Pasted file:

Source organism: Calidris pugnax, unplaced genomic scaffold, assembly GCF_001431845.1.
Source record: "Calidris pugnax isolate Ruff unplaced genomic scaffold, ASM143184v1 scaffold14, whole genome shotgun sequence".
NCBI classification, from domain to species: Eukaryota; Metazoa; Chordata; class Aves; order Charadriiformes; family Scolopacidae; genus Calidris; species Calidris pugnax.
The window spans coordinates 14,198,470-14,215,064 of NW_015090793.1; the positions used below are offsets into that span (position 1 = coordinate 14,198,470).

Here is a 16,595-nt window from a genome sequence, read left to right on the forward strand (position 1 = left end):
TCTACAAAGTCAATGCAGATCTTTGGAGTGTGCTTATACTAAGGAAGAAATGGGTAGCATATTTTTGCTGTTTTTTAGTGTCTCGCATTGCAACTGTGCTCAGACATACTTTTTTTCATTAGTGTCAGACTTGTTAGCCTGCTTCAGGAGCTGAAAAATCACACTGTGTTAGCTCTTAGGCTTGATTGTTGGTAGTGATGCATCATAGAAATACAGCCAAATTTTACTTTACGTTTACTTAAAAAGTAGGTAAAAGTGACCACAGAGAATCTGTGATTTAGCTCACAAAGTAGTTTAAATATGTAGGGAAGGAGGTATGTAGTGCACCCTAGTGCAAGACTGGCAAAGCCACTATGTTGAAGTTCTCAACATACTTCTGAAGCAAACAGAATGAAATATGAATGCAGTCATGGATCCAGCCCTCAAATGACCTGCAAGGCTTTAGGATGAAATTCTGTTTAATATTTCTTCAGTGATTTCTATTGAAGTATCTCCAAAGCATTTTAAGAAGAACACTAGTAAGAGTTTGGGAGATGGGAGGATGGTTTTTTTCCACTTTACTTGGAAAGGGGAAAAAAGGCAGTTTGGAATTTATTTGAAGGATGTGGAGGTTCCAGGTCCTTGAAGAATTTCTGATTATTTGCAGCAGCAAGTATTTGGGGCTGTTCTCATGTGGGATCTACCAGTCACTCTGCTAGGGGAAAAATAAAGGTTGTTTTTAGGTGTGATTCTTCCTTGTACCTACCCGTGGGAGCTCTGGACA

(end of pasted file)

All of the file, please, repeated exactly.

Source organism: Calidris pugnax, unplaced genomic scaffold, assembly GCF_001431845.1.
Source record: "Calidris pugnax isolate Ruff unplaced genomic scaffold, ASM143184v1 scaffold14, whole genome shotgun sequence".
NCBI classification, from domain to species: Eukaryota; Metazoa; Chordata; class Aves; order Charadriiformes; family Scolopacidae; genus Calidris; species Calidris pugnax.
The window spans coordinates 14,198,470-14,215,064 of NW_015090793.1; the positions used below are offsets into that span (position 1 = coordinate 14,198,470).

Here is a 16,595-nt window from a genome sequence, read left to right on the forward strand (position 1 = left end):
TCTACAAAGTCAATGCAGATCTTTGGAGTGTGCTTATACTAAGGAAGAAATGGGTAGCATATTTTTGCTGTTTTTTAGTGTCTCGCATTGCAACTGTGCTCAGACATACTTTTTTTCATTAGTGTCAGACTTGTTAGCCTGCTTCAGGAGCTGAAAAATCACACTGTGTTAGCTCTTAGGCTTGATTGTTGGTAGTGATGCATCATAGAAATACAGCCAAATTTTACTTTACGTTTACTTAAAAAGTAGGTAAAAGTGACCACAGAGAATCTGTGATTTAGCTCACAAAGTAGTTTAAATATGTAGGGAAGGAGGTATGTAGTGCACCCTAGTGCAAGACTGGCAAAGCCACTATGTTGAAGTTCTCAACATACTTCTGAAGCAAACAGAATGAAATATGAATGCAGTCATGGATCCAGCCCTCAAATGACCTGCAAGGCTTTAGGATGAAATTCTGTTTAATATTTCTTCAGTGATTTCTATTGAAGTATCTCCAAAGCATTTTAAGAAGAACACTAGTAAGAGTTTGGGAGATGGGAGGATGGTTTTTTTCCACTTTACTTGGAAAGGGGAAAAAAGGCAGTTTGGAATTTATTTGAAGGATGTGGAGGTTCCAGGTCCTTGAAGAATTTCTGATTATTTGCAGCAGCAAGTATTTGGGGCTGTTCTCATGTGGGATCTACCAGTCACTCTGCTAGGGGAAAAATAAAGGTTGTTTTTAGGTGTGATTCTTCCTTGTACCTACCCGTGGGAGCTCTGGACA